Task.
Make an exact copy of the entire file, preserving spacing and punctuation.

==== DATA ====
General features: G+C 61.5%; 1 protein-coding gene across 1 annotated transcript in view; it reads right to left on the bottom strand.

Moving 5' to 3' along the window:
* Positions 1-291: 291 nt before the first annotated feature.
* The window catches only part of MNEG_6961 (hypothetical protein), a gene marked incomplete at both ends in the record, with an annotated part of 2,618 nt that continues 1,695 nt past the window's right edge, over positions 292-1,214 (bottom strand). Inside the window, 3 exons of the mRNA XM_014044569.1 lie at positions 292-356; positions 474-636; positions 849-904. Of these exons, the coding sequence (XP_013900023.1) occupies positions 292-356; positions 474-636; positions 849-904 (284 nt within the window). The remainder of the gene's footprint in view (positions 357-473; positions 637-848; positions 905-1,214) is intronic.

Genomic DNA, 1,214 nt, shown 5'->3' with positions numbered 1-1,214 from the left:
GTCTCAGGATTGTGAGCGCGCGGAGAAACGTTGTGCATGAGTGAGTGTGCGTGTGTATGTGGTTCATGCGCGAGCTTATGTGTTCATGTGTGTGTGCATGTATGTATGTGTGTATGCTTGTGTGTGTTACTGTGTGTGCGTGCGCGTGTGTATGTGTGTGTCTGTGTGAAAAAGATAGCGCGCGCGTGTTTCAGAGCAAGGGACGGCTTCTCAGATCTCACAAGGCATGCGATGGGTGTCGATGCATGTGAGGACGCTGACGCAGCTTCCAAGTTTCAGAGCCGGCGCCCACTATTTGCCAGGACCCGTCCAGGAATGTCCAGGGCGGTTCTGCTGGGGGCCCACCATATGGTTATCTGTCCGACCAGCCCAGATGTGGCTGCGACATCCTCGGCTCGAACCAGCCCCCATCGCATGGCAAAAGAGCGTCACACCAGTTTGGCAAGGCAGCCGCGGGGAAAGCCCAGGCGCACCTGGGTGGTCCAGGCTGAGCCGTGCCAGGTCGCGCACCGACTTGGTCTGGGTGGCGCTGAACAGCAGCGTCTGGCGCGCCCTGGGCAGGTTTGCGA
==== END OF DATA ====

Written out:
General features: G+C 61.5%; 1 protein-coding gene across 1 annotated transcript in view; it reads right to left on the bottom strand.

Moving 5' to 3' along the window:
* Positions 1-291: 291 nt before the first annotated feature.
* The window catches only part of MNEG_6961 (hypothetical protein), a gene marked incomplete at both ends in the record, with an annotated part of 2,618 nt that continues 1,695 nt past the window's right edge, over positions 292-1,214 (bottom strand). Inside the window, 3 exons of the mRNA XM_014044569.1 lie at positions 292-356; positions 474-636; positions 849-904. Of these exons, the coding sequence (XP_013900023.1) occupies positions 292-356; positions 474-636; positions 849-904 (284 nt within the window). The remainder of the gene's footprint in view (positions 357-473; positions 637-848; positions 905-1,214) is intronic.

Genomic DNA, 1,214 nt, shown 5'->3' with positions numbered 1-1,214 from the left:
GTCTCAGGATTGTGAGCGCGCGGAGAAACGTTGTGCATGAGTGAGTGTGCGTGTGTATGTGGTTCATGCGCGAGCTTATGTGTTCATGTGTGTGTGCATGTATGTATGTGTGTATGCTTGTGTGTGTTACTGTGTGTGCGTGCGCGTGTGTATGTGTGTGTCTGTGTGAAAAAGATAGCGCGCGCGTGTTTCAGAGCAAGGGACGGCTTCTCAGATCTCACAAGGCATGCGATGGGTGTCGATGCATGTGAGGACGCTGACGCAGCTTCCAAGTTTCAGAGCCGGCGCCCACTATTTGCCAGGACCCGTCCAGGAATGTCCAGGGCGGTTCTGCTGGGGGCCCACCATATGGTTATCTGTCCGACCAGCCCAGATGTGGCTGCGACATCCTCGGCTCGAACCAGCCCCCATCGCATGGCAAAAGAGCGTCACACCAGTTTGGCAAGGCAGCCGCGGGGAAAGCCCAGGCGCACCTGGGTGGTCCAGGCTGAGCCGTGCCAGGTCGCGCACCGACTTGGTCTGGGTGGCGCTGAACAGCAGCGTCTGGCGCGCCCTGGGCAGGTTTGCGA